Books

What Christians Really Think About the Church’s Relationship Advice

"Over the years, Christians have produced and read far more books on how relationships and singleness should work than on how these things actually dopan out. Vicky Walker’s new book Relatable: Exploring God, Love, & Connection in the Age of Choice, based on a survey of more than 1,400 people, aims to change that." - Christianity Today

178 reads

“...this gospel promises prosperity to the many while delivering it to only a few.”

"God, Greed, and the Prosperity Gospel is a semi-autobiographical examination and assessment of the prosperity gospel. With his unique insider’s perspective, [Costi Hinn, Benny's nephew] is able to combine theological insights with personal experience, and the combination packs a punch." - Challies

158 reads

New Book Exposes How Evolutionary ‘Science’ Devolves

"This second extension to his 1996 classic, Darwin’s Black Box (where he first outed himself as an advocate of intelligent design), argues that unguided mutation and natural selection are indeed able to adapt organisms to their environments, but only within strict limits." - TGC

478 reads

Mark Ward reviews Confronting Christianity: 12 Hard Questions for the World’s Largest Religion

"As a presuppositionalist (who doesn’t like to ride the label, and who believes in the value of evidence because Paul does in 1 Corinthians 15), I observe that my own tribe’s arguments don’t always get that kind of honing… I don’t seem often to run into people who can really understand what I’m saying when I go presupp on them; it’s all too philosophically demanding." - Mark Ward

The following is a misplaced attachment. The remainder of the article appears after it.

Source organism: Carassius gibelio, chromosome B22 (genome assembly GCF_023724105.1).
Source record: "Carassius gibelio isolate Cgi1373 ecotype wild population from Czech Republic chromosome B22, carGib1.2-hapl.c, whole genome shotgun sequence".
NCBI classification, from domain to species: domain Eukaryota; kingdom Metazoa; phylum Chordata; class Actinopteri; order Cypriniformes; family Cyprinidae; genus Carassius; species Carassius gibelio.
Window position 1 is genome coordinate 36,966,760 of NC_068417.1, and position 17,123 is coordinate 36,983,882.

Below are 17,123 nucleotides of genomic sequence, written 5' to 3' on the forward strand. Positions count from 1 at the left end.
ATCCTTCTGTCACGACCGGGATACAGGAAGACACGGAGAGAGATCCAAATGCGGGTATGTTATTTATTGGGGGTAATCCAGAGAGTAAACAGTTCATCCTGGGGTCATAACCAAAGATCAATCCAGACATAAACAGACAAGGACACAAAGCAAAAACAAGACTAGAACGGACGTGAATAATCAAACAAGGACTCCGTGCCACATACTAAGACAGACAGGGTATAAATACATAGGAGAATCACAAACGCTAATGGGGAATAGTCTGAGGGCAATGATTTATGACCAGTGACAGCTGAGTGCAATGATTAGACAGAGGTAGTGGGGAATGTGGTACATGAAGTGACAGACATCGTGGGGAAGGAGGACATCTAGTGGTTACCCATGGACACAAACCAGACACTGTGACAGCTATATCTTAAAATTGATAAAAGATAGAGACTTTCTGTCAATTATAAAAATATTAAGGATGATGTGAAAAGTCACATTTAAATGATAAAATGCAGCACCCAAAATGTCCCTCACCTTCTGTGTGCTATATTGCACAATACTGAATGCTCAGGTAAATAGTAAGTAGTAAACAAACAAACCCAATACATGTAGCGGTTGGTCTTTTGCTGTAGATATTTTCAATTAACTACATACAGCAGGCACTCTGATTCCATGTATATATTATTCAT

1170 reads

Book Review – J. P. Moreland's “Scientism and Secularism”

Image of Scientism and Secularism: Learning to Respond to a Dangerous Ideology
by J. P. Moreland
Crossway Books 2018
Paperback 222

J. P. Moreland is a seasoned Christian philosopher who has provided the Church with some very good tools in defense of the Faith and the Christian Worldview. He has been Professor of Philosophy at Biola for many years. This timely book is most welcome as it engages one of the most pernicious false ideas that has arisen from man’s innate hatred of God (Rom. 1:18-25).

Scientism is essentially the belief that only science, especially the hard sciences, can give us solid knowledge of the world. Although many of its advocates do not come right out and say it in such blunt terms, that is their faith.

Moreland refers to “hard scientism” and “soft scientism,” the difference between them being that the softer variety allows that other fields of study may have something to say, but nothing as authoritative as the pronouncements of “science” (29-30). This belief in the magisterium of the lab coat has come about because of a shift in the “plausibility structure” in the society (32-33). The organized and heavily guarded groupthink that permeates school and university curricula and the media. Behind this is the ever-potent force of people not wanting God to be there (191-194).

In the third chapter the writer relates how the universities were transformed into bastions of secularism, and this was chiefly done by the acceptance of scientism. This shift did not occur because of evidence. “Rather, it was merely a pragmatic sociological shift” (48. Italics are the author’s).

917 reads

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